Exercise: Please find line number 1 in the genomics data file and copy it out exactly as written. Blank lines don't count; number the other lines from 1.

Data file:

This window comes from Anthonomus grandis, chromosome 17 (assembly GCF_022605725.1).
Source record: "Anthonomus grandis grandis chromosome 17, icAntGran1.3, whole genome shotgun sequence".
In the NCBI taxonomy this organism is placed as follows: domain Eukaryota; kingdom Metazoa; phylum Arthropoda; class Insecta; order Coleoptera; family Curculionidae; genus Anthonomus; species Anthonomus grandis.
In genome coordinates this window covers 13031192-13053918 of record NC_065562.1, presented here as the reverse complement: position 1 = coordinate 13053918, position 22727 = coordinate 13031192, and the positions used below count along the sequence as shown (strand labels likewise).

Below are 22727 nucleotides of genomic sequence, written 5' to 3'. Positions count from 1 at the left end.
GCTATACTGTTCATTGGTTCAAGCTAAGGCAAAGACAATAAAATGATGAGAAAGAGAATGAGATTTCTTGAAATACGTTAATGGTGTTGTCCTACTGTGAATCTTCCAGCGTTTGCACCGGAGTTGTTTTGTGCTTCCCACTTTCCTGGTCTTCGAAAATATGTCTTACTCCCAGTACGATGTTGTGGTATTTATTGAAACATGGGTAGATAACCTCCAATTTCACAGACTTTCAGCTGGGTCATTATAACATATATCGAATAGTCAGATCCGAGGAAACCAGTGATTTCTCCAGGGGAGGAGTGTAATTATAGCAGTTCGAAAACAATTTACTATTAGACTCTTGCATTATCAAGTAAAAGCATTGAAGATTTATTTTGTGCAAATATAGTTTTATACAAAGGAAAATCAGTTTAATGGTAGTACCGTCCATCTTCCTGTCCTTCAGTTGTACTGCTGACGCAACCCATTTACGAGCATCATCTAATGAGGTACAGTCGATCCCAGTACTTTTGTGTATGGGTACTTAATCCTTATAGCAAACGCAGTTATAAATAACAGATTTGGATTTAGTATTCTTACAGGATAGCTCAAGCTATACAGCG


This window comes from Anthonomus grandis, chromosome 17 (assembly GCF_022605725.1).